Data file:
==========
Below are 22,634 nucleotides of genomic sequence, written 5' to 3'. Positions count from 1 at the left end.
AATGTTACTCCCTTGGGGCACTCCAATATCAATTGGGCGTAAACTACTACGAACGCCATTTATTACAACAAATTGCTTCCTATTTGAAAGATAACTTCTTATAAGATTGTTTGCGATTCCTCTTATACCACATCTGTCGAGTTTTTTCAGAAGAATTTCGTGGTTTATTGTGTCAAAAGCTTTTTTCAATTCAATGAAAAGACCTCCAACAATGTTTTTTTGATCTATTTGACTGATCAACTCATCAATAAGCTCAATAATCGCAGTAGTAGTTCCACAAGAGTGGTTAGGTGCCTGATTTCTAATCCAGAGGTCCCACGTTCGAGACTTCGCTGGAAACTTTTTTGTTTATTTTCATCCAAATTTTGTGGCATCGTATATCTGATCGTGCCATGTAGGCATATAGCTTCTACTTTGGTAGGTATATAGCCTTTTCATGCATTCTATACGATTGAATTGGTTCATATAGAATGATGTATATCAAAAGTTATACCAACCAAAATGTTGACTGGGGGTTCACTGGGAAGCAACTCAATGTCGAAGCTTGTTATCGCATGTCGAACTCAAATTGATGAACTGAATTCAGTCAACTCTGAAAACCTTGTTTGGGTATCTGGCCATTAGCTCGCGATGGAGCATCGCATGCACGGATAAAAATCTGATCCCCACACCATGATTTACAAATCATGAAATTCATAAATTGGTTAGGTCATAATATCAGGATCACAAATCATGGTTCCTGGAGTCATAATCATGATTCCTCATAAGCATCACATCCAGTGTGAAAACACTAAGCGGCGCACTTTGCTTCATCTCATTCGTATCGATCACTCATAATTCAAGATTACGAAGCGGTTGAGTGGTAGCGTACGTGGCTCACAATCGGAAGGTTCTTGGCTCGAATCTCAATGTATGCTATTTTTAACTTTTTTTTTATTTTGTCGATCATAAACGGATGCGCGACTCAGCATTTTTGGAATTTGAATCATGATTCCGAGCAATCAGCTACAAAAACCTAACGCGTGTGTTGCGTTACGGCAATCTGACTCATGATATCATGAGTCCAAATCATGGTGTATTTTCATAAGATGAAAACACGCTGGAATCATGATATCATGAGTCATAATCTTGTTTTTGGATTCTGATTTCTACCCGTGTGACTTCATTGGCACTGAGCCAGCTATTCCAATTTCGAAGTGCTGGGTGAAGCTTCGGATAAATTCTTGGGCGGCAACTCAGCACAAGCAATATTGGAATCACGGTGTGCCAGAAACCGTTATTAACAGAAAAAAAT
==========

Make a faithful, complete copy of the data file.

Below are 22,634 nucleotides of genomic sequence, written 5' to 3'. Positions count from 1 at the left end.
AATGTTACTCCCTTGGGGCACTCCAATATCAATTGGGCGTAAACTACTACGAACGCCATTTATTACAACAAATTGCTTCCTATTTGAAAGATAACTTCTTATAAGATTGTTTGCGATTCCTCTTATACCACATCTGTCGAGTTTTTTCAGAAGAATTTCGTGGTTTATTGTGTCAAAAGCTTTTTTCAATTCAATGAAAAGACCTCCAACAATGTTTTTTTGATCTATTTGACTGATCAACTCATCAATAAGCTCAATAATCGCAGTAGTAGTTCCACAAGAGTGGTTAGGTGCCTGATTTCTAATCCAGAGGTCCCACGTTCGAGACTTCGCTGGAAACTTTTTTGTTTATTTTCATCCAAATTTTGTGGCATCGTATATCTGATCGTGCCATGTAGGCATATAGCTTCTACTTTGGTAGGTATATAGCCTTTTCATGCATTCTATACGATTGAATTGGTTCATATAGAATGATGTATATCAAAAGTTATACCAACCAAAATGTTGACTGGGGGTTCACTGGGAAGCAACTCAATGTCGAAGCTTGTTATCGCATGTCGAACTCAAATTGATGAACTGAATTCAGTCAACTCTGAAAACCTTGTTTGGGTATCTGGCCATTAGCTCGCGATGGAGCATCGCATGCACGGATAAAAATCTGATCCCCACACCATGATTTACAAATCATGAAATTCATAAATTGGTTAGGTCATAATATCAGGATCACAAATCATGGTTCCTGGAGTCATAATCATGATTCCTCATAAGCATCACATCCAGTGTGAAAACACTAAGCGGCGCACTTTGCTTCATCTCATTCGTATCGATCACTCATAATTCAAGATTACGAAGCGGTTGAGTGGTAGCGTACGTGGCTCACAATCGGAAGGTTCTTGGCTCGAATCTCAATGTATGCTATTTTTAACTTTTTTTTTATTTTGTCGATCATAAACGGATGCGCGACTCAGCATTTTTGGAATTTGAATCATGATTCCGAGCAATCAGCTACAAAAACCTAACGCGTGTGTTGCGTTACGGCAATCTGACTCATGATATCATGAGTCCAAATCATGGTGTATTTTCATAAGATGAAAACACGCTGGAATCATGATATCATGAGTCATAATCTTGTTTTTGGATTCTGATTTCTACCCGTGTGACTTCATTGGCACTGAGCCAGCTATTCCAATTTCGAAGTGCTGGGTGAAGCTTCGGATAAATTCTTGGGCGGCAACTCAGCACAAGCAATATTGGAATCACGGTGTGCCAGAAACCGTTATTAACAGAAAAAAAT